Study: Is rPET suitable for hot-fill containers?

PlasticsToday is pleased to debut a new blog series from the plastic packaging experts at Plastic Technologies, Inc. (Holland, OH).

With brand owners continuing to challenge themselves to bring their products to market in packaging that not only delivers the desired performance requirements, but also minimizes the carbon footprint, it’s logical that incorporating a percentage of recycled content should be considered.

Recycled polyethylene terephthalate, or rPET, is one of those materials that many have used to minimize dependence on virgin materials. While this exercise has played out a significant number of times in consumer product goods, water and carbonated beverage applications, it has happened much less frequently with hot-fill food and beverage containers.

To better understand the viability of rPET use in hot-fill containers, Plastic Technologies, Inc. conducted a research study. We found that the use of rPET in hot-fill packages has no significant adverse impact on the bottle performance until the blend exceeds 50%.

PTI rPET performance chart

Even at 100% rPET resin use, the performance of the package used in our study was still acceptable. Haze and yellowing were the main impacts of higher rPET levels. This is similar to what has been experienced with containers that are not hot filled. However, the typically-thicker walls of hot-fill bottles may result in slightly more noticeable haze or yellowing than other applications such as very thin-walled water bottles.

Study parameters

We evaluated virgin PET and two different rPET resins added to virgin PET at 25%, 50% and 100% levels. A 27g commercially available 500-mL six-panel hot-fill bottle and preform were used for the study. Bottles containing recycled-content variables were processed similarly to maintain equivalent bottle wall thicknesses and maximize preform temperatures. The objective was to ensure that the only difference was the amount of recycled content.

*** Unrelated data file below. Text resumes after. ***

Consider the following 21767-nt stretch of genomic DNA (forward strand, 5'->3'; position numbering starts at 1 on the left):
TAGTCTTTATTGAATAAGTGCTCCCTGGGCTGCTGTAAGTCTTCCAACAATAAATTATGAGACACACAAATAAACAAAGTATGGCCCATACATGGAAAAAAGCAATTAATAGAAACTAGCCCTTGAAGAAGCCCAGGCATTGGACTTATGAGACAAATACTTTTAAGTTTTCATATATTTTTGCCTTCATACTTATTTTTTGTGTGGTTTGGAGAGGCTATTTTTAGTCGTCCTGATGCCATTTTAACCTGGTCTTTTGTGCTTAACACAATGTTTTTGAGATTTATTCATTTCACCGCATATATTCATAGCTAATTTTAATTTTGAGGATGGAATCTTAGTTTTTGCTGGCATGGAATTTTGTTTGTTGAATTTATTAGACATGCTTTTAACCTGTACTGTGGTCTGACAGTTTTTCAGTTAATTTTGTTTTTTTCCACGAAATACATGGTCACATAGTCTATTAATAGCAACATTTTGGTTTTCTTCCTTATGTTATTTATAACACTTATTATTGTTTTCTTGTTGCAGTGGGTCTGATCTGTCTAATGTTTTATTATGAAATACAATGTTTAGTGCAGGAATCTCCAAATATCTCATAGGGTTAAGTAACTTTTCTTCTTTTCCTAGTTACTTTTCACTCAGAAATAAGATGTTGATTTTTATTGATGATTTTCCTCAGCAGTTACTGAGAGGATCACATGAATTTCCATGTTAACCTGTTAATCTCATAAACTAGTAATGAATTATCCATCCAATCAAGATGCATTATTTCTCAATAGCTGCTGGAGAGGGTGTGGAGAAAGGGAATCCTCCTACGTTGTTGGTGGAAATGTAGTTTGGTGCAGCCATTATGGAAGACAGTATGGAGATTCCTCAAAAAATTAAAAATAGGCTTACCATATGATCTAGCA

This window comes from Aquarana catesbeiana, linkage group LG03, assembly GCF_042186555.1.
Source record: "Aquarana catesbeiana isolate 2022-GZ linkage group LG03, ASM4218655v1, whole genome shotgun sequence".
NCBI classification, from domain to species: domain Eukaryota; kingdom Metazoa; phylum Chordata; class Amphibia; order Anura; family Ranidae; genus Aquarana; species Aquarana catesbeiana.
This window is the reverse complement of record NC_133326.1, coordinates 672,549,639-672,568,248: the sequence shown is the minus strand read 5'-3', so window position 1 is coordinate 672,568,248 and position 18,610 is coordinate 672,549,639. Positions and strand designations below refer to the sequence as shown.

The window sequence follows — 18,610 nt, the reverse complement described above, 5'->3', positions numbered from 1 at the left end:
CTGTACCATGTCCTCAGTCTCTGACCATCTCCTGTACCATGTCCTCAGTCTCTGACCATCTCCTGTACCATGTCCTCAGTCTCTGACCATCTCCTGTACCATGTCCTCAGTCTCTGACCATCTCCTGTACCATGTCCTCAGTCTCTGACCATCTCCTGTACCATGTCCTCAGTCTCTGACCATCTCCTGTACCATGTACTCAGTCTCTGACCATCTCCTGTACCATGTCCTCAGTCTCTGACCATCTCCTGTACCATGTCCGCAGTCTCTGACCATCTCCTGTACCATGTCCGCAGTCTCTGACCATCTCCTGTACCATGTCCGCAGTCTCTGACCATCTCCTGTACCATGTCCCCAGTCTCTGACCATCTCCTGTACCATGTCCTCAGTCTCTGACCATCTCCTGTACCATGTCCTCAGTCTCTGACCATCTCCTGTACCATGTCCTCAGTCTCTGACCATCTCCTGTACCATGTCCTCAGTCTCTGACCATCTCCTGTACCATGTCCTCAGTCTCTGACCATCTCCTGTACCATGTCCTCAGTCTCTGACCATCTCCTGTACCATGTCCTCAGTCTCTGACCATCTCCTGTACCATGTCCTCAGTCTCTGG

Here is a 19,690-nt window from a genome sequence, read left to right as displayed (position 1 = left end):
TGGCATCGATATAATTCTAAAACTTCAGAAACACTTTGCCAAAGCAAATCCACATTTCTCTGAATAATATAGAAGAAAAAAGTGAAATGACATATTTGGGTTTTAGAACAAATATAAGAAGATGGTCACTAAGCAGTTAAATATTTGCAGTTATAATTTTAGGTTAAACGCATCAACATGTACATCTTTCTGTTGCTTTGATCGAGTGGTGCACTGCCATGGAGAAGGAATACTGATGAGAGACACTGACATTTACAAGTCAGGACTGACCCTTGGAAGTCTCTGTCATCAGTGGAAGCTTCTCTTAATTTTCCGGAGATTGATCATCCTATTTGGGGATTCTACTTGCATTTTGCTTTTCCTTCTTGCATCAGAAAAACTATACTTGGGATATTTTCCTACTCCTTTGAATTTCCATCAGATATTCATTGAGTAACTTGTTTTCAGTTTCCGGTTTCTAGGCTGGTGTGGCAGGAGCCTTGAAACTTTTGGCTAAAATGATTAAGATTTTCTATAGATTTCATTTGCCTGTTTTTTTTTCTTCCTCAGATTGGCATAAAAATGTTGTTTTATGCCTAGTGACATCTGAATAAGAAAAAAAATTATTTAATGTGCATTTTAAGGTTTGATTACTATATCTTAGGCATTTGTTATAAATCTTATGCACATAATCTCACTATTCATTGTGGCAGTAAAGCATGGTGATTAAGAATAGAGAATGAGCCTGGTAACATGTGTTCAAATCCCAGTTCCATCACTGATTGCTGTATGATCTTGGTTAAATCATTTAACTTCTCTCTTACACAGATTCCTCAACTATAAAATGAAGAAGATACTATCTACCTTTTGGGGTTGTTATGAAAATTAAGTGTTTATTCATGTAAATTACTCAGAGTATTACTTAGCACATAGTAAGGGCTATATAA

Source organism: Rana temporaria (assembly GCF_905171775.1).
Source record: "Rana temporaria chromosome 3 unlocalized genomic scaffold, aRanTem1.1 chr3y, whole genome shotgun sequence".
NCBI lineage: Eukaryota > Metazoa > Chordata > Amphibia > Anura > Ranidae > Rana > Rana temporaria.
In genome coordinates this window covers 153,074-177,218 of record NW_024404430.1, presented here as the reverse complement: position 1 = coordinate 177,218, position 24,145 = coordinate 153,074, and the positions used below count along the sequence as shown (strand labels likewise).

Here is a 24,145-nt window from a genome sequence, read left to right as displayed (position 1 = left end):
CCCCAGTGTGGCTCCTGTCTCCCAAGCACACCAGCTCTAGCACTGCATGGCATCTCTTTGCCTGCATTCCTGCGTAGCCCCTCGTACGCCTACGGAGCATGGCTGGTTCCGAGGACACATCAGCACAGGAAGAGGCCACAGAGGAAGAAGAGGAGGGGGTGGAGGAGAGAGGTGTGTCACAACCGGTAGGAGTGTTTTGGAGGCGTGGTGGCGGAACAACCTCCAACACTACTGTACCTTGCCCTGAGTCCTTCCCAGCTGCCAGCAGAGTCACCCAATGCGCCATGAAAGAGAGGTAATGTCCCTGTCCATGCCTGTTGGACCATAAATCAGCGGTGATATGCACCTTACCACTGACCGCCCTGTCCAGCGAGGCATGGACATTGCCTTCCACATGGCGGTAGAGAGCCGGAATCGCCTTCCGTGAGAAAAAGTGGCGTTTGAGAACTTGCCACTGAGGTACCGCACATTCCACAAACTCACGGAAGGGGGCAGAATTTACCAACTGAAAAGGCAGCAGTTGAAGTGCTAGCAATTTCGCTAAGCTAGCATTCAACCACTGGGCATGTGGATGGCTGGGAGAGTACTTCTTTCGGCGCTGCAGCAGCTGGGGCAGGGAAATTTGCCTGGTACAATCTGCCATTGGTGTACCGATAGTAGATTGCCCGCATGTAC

The bottles were then tested to determine hot-fill and top load performance, wall thickness, color, haze, crystallinity and acetaldehyde (AA) content. Following are the main study conclusions:

• All of samples passed the standard performance specifications for hot fill bottles, even at high percentages of rPET;

• Shrinkage increased slightly as the recycled content grew above 50%, but the bottles remained within the specification;

• The drawbacks of high rPET content are increased yellowing and higher haze levels. However, these are aesthetic issues and do not impact performance.

Therefore, we were able to conclude that converters and brand owners can use up to 50% good quality rPET to produce hot-fill bottles without performance being negatively impacted. rPET levels greater than 50% can also be used, however desired package aesthetics will be undermined and essentially drive the acceptable level.Tracy Momany, PTI

Tracy Momany is vice president, product development group, Plastic Technologies, Inc.  During her 20-year career, Momany has directed hundreds of package development projects including many custom container designs for food, beverage, hot fill and carbonated soft drink applications.

Plastic Technologies, Inc. (PTI) is recognized worldwide as a leading resource for preform and package design, package development, rapid prototyping, preproduction prototyping, and material evaluation engineering for the plastic packaging industry. For more information contact or email [email protected] or phone 419-867-5424.

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